Professional Feature - Renaud Lambiotte

By Invited Professional Contribution


I was born in Namur, Belgium, and raised in a small village in the countryside. As a child, I was not particularly pushed toward excellence. I was raised with strict rules, especially regarding the importance of hard work, and lived in a world where sport held a central place—my mother was a sports teacher, and my father was a table tennis champion. My high school education took place at the Athénée François Bovesse in Namur, where I initially chose options in Maths and Latin before switching to Maths and Science in my last two years. As you might expect, I was talented in Maths, but I actually enjoyed most of my courses and their diversity—unless they required too much memory, which has never been my strength. The Athénée provided me with a solid education, but I was particularly fortunate to have a stimulating group of friends in my class who definitely pushed me intellectually—not to mention the many excesses of our teenage period.

When I was 17 and it came time to choose a university subject, I hesitated between Mathematics, Physics, and Engineering. Inspired by my wonderful Physics teacher, Mr. Charlier, I opted for the second. I just loved finding ways to translate real-world problems into the language of Mathematics. Regarding the choice of university, it could only be the Université Libre de Bruxelles, as it was the main secular university in Belgium—a criterion particularly important to my family—and it also gave me the chance to move to the "big city." I remember very well my first class in Calculus, where the lecturer started by defining the notions of continuity with deltas and epsilons. To be honest, I was completely lost, could not grasp the concept, and felt like an imposter when I discovered that several students, coming from more prestigious schools, already knew about it and found it obvious. It took me some time, but I eventually found beauty in these Greek letters.

In retrospect, I approached my university experience in a very naive way. I did not have big plans for my future. I attended classes and worked hard on my course material, but I did not think about applying for internships or gaining some research experience, for instance. My original plan was to become a teacher, and it was during my last year, as I started to take special optional courses on high-school mathematics, that I discovered the possibility of doing a PhD after my Master's. From today’s perspective, I feel like I come from another era, especially when I compare this younger version of myself with the students who currently apply for a PhD. They often have clear research questions, previous research experience—including published papers—and an impressive level of maturity.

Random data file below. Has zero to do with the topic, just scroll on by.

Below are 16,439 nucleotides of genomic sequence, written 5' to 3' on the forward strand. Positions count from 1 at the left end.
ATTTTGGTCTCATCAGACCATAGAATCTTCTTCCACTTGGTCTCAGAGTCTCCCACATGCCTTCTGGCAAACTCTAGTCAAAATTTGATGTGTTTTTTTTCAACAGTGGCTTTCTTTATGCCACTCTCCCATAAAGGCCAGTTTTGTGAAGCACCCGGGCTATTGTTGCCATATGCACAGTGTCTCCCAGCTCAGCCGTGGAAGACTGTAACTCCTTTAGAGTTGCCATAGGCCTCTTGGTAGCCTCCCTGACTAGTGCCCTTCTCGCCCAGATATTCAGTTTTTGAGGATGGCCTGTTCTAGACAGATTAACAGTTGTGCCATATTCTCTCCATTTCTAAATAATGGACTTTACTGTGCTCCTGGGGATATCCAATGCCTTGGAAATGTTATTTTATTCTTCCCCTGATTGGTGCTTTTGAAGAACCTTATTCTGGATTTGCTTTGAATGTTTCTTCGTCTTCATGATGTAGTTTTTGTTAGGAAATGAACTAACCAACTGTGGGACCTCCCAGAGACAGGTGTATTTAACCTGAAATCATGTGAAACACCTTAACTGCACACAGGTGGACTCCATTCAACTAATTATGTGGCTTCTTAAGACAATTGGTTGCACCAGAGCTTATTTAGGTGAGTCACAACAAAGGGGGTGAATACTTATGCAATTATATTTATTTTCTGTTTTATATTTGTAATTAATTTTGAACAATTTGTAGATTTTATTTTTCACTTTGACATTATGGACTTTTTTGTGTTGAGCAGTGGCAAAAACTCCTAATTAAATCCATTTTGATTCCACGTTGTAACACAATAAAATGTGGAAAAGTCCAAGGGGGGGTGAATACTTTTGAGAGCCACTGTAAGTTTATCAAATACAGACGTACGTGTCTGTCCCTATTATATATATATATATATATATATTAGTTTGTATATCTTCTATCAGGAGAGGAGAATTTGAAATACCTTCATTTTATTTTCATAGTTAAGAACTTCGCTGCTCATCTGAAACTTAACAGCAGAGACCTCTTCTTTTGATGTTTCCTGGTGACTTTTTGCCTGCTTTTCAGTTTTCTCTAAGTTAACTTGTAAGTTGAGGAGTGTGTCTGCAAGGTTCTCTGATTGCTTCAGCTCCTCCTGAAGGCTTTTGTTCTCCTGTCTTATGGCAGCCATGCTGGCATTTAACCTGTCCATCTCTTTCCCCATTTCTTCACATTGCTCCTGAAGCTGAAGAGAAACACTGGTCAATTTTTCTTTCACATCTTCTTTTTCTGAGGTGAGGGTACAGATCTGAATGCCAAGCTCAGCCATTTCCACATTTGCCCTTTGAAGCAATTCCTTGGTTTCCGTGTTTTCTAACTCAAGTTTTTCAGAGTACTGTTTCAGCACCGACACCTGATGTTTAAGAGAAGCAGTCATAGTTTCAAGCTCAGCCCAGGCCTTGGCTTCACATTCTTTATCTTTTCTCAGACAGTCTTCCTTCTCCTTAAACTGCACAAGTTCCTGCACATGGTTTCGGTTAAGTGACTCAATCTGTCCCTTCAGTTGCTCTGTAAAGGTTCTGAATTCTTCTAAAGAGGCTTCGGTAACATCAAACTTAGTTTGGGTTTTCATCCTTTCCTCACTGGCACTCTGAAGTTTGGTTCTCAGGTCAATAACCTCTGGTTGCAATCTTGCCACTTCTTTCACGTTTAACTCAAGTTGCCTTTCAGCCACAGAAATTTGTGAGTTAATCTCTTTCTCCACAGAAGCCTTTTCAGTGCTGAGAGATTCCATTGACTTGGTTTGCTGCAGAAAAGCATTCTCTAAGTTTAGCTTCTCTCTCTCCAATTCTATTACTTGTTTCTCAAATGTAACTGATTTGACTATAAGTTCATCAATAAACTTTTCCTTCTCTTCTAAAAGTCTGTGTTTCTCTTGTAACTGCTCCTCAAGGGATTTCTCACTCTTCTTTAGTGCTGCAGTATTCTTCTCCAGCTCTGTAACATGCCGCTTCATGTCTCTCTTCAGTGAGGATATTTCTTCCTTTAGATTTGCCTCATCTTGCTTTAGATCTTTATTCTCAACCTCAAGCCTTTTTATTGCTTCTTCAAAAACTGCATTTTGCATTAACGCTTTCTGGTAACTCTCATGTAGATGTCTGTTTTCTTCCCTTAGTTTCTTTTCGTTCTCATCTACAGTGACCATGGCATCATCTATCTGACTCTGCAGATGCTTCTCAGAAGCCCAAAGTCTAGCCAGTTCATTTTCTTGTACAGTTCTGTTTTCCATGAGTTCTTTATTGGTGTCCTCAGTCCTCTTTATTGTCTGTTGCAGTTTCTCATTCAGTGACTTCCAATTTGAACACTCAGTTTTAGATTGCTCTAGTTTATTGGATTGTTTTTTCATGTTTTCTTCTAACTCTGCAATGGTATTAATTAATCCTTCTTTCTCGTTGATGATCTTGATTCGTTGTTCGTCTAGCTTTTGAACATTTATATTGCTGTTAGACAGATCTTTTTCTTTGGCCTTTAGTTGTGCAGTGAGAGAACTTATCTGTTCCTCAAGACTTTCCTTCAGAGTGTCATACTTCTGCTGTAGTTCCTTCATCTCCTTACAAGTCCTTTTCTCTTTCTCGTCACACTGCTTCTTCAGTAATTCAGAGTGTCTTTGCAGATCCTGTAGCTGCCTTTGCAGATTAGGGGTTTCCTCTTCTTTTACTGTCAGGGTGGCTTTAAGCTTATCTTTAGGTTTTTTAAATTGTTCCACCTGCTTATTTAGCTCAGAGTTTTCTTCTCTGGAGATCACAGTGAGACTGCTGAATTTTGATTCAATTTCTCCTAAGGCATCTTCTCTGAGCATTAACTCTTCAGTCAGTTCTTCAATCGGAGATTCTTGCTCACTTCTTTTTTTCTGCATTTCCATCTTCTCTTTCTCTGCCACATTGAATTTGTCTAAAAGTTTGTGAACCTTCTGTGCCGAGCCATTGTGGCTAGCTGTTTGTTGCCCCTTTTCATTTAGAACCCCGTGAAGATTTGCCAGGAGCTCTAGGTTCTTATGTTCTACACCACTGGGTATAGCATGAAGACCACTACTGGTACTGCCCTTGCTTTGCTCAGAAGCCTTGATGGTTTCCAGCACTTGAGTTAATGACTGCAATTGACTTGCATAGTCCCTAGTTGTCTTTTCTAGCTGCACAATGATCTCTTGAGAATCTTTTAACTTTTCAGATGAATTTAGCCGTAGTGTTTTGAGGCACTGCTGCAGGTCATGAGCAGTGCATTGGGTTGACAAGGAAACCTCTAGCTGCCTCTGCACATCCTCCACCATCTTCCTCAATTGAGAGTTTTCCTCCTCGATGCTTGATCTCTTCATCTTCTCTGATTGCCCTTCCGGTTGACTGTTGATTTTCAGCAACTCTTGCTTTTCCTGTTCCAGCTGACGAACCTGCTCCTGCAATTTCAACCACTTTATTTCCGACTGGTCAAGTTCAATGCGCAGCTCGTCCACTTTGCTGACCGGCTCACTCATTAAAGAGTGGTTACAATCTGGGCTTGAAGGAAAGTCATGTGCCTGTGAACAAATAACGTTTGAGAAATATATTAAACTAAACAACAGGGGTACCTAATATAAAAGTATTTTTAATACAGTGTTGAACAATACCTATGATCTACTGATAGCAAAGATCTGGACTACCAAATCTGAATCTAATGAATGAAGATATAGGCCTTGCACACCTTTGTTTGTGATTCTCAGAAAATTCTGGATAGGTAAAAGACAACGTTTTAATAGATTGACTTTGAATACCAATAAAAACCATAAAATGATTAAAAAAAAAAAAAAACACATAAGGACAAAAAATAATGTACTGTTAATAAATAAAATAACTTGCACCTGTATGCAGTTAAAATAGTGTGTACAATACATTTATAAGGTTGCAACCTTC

I have ambivalent memories of my PhD. My subject was a continuation of my master's dissertation and focused on the modeling of fluidized granular media, systems composed of macroscopic, dissipative particles that may exhibit fluid-like behavior when sufficiently excited. I remember a very lonely period at first, exacerbated by my (then) shy nature and the lack of group dynamics in my department. My supervisor, Léon Brenig, and I met once in a while to discuss my ideas and my calculations. In a way, I had contradictory desires at the time, looking for guidance and trying to escape it. The first half of my PhD was unproductive in terms of outcomes, but I spent a lot of time reading and finding pleasure in discovering new ideas, looking for ways to connect them, always with the caring support of Léon. I discovered my classics, enjoying the original works of Ehrenfest, Kac, Kelvin, Boltzmann, and Jaynes. Most importantly, I learned how to propose my own research questions, to steer my work - in good or bad directions, and to accept that mistakes (my first work, entitled "Wooled inelastic hard spheres" was mathematically wrong, as I discovered the hard way during my first conference), a posteriori bad ideas, and dead ends are inherently part of the research process. I also learned to accept that smart ideas often appear so simple, almost deceptively simple, after they have been properly formulated.

My PhD took a completely different turn during its second half. I was invited by Michel Maréchal, first for short periods and then for my last year of PhD, to work at CECAM, the "Centre Européen de Calcul Atomique et Moléculaire," which was then hosted by ENS Lyon. It was time for me to look at more concrete problems and gather my thoughts. I finally decided to learn how to code—as I wrote before, a different era—starting first with C, and then spending almost 6 months writing my own event-driven simulation code in Java. I became fascinated by coding and was in awe of the power of Mathematics to explain numerical results. I remember the wonderful feeling of discovering a new phenomenon numerically, the so-called "granular clock," which could be explained, at least qualitatively, with a simple system of equations and would later be observed by experimentalists. CECAM offered a very different environment, with frequent visitors, seminars, and schools, giving me a first glimpse of what a collaborative environment could be like.